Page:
The Genesis of Desire
Jean-Michel Oughourlian Michigan State University Press, 2010 Library of Congress BF575.D4O9213 2007
We seem to be abandoning the codes that told previous generations who they should love. But now that many of us are free to choose whoever we want, nothing is less certain. The proliferation of divorces and separations reveal a dynamic we would rather not see: others sometimes reject us as passionately as we are attracted to them.
Our desire makes us sick. The throes of rivalry are at the heart of our attraction to one another. This is the central thesis of Jean-Michel Oughourlian's The Genesis of Desire, where the war of the sexes is finally given a scientific explanation. The discovery of mirror neurons corroborates his ideas, clarifying the phenomena of empathy and the mechanisms of violent reciprocity.
How can a couple be saved when they have declared war on one another? By helping them realize that desire originates not in the self but in the other. There are strategies that can help, which Dr. Oughourlian has prescribed successfully to his patients. This work, alternating between case studies and more theoretical statements, convincingly defends the possibility that breakups need not be permanent.
The Mimetic Brain
Jean-Michel Oughourlian Michigan State University Press, 2016 Library of Congress QP360.O8413 2016 | Dewey Decimal 612.8233
The discovery of mirror neurons in the 1990s led to an explosion of research and debate about the imitative capacities of the human brain. Some herald a paradigm shift on the order of DNA in biology, while others remain skeptical. In this revolutionary volume Jean- Michel Oughourlian shows how the hypotheses of René Girard can be combined with the insights of neuroscientists to shed new light on the “mimetic brain.”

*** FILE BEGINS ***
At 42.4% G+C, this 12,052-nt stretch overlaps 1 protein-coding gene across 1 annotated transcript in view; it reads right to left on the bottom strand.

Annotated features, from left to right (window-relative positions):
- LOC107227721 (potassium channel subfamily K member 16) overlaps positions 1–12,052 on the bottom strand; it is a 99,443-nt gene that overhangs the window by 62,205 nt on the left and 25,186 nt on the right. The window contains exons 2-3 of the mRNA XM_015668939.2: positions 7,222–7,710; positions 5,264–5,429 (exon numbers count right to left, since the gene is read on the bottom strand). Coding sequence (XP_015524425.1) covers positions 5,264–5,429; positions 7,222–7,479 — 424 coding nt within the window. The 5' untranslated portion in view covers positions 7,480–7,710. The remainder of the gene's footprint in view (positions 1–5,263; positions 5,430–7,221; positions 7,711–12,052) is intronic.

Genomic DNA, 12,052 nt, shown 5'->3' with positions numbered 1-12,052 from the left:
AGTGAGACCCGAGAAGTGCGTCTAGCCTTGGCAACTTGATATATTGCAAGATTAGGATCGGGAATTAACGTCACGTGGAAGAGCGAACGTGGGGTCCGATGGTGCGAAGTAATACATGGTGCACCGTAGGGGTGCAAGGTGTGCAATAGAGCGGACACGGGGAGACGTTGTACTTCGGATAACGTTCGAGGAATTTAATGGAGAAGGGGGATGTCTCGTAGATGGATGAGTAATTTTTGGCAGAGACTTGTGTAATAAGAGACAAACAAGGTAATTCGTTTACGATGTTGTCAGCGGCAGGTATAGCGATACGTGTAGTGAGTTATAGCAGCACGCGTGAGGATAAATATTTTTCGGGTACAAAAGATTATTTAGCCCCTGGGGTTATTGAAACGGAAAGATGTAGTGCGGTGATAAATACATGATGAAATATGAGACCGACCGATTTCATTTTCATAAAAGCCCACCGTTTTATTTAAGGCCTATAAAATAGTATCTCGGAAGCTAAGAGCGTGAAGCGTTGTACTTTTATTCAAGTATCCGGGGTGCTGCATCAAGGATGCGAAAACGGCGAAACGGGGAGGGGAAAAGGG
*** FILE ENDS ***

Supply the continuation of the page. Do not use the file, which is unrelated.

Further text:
Offering up clinical studies and a complete reevaluation of classical psychiatry, Oughourlian explores the interaction among reason, emotions, and imitation and reveals that rivalry—the blind spot in contemporary neuroscientific understandings of imitation—is a misunderstood driving force behind mental illness. Oughourlian’s analyses shake the very foundations of psychiatry as we know it and open up new avenues for both theoretical research and clinical practice.
For thousands of years, political leaders have unified communities by aligning them against common enemies. However, today more than ever, the search for “common” enemies results in anything but unanimity. Scapegoats like Saddam Hussein, for example, led to a stark polarization in the United States. Renowned neuropsychiatrist and psychologist Jean-Michel Oughourlian proposes that the only authentic enemy is the one responsible for both everyday frustrations and global dangers, such as climate change—ourselves. Oughourlian, who pioneered an “interdividual” psychology with René Girard, reveals how all people are bound together in a dynamic, contingent process of imitation, and shows that the same patterns of irrational mimetic desire that bring individuals together and push them apart also explain the behavior of nations.